“Tough decisions” are coming at CBC/Radio-Canada, which must find $100 million to complete its budget for next year. The president and CEO of the national broadcaster, Catherine Tait, considers the emergency fund of 50 million dollars proposed by the Bloc Québécois to solve the “systemic” crisis of the Canadian media to be “insufficient”.
He made a plea for the sustainability of the public broadcaster Tuesday afternoon, during a speech before the Chamber of Commerce of Metropolitan Montreal (CCMM).
The head of Radio-Canada recalled that public media are in turmoil around the world, often under pressure from populist governments that threaten to cut their funding. Catherine Tait never named Conservative Party of Canada leader Pierre Poilievre, who is threatening to cut funding for the public broadcaster’s English service without affecting Radio-Canada. But the shadow of the would-be prime minister, who is ahead of Justin Trudeau in the polls, hung over the room.
“We are at the beginning of a process to examine all our scenarios. We are trying to reduce expenses such as travel and discretionary expenses, but after this analysis, there will be difficult decisions to make,” warned the CEO of CBC /Radio-Canada in front of 300 people from the business sector.
The national broadcaster’s English and French services will have to “contribute fairly and equitably” to the budget effort, Catherine Tait said. It pledges to “protect our information services, which are essential,” but refuses to comment on potential redundancies.
“Broken” business models.
The CEO of CBC/Radio-Canada believes the federal government will have to do more to help Canadian media, which is suffering from competition from digital giants. He mentioned a solution proposed by the Organization for Economic Cooperation and Development, the OECD, which consists of imposing a tax on the income of giants such as Meta and Google, which monopolize 80% of advertising in the country.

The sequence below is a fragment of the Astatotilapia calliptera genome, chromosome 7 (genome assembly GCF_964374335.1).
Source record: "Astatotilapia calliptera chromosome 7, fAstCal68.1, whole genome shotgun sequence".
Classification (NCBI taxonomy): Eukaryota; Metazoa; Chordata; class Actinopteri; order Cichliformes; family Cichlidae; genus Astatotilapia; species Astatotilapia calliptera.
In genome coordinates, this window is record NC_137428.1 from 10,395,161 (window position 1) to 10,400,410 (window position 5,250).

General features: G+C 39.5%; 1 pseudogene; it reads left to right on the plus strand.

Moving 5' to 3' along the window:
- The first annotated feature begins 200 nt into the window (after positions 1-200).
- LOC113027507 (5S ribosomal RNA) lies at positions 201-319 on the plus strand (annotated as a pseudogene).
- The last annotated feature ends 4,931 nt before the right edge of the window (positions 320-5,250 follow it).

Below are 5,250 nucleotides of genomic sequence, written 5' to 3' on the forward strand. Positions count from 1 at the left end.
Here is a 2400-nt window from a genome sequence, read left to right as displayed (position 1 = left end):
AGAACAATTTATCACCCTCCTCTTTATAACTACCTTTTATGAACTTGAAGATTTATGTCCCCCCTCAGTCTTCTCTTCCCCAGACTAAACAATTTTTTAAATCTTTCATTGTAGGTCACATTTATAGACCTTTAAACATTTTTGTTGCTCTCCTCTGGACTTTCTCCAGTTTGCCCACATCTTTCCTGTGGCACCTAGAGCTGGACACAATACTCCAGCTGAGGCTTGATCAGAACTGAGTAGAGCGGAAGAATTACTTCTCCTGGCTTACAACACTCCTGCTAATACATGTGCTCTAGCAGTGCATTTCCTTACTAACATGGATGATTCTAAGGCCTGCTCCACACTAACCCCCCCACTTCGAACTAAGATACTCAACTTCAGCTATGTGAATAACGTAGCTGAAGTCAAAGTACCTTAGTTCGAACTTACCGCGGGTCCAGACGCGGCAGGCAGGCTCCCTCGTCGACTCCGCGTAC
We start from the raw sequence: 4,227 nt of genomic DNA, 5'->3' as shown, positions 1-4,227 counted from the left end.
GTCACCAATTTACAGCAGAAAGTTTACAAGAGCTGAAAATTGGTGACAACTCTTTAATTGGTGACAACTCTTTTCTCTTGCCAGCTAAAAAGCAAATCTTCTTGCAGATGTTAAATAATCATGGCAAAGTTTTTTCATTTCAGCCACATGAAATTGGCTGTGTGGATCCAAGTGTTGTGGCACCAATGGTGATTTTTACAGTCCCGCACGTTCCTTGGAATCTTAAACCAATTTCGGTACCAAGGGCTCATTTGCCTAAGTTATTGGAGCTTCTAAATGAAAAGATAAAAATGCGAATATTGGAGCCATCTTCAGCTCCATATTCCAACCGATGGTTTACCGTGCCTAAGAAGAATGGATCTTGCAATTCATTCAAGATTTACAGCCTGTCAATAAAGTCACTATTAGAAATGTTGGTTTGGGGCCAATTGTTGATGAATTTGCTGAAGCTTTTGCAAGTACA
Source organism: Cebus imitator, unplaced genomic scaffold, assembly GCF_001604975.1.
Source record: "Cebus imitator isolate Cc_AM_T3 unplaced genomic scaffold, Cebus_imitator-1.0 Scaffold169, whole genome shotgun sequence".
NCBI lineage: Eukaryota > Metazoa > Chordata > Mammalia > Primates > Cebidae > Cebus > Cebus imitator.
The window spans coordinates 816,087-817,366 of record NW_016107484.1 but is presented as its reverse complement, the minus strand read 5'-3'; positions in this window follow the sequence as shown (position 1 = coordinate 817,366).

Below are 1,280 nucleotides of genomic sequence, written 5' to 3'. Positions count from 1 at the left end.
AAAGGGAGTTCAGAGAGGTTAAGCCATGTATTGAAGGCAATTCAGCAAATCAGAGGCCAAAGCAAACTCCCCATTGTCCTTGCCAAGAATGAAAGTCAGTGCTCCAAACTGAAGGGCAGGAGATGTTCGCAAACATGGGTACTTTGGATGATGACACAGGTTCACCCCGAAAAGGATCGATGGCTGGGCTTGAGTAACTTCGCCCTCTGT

The $50 million emergency fund proposed by the Bloc Québécois on Tuesday would certainly help Canadian media, “but I don’t think it’s the solution we’re looking for,” Catherine Tait told reporters after her speech. “We are talking about a systemic and structural problem. It is the business models (of the traditional media) that are being broken”, recalled the great head of the public broadcaster.
The current crisis is hitting major broadcasters hard, with thousands of job cuts announced in recent weeks.
Last week, TVA Group eliminated 547 positions, nearly a third of its workforce. In June, Bell announced the elimination of 1,300 jobs and the closure of six radio stations. For their part, the six regional newspapers affiliated to the Information Cooperatives have recently announced the voluntary departure of 125 employees, who will not be replaced.
The media crisis promotes disinformation, which risks destabilizing democratic countries, warned Mme Tait, but also the president of the CCMM, Michel Leblanc. “We live in a time when we most need independent media, which produce information based on facts. Business wants a strong and enlightened democracy, which offers the stability and predictability we need,” said Mr. Leblanc.
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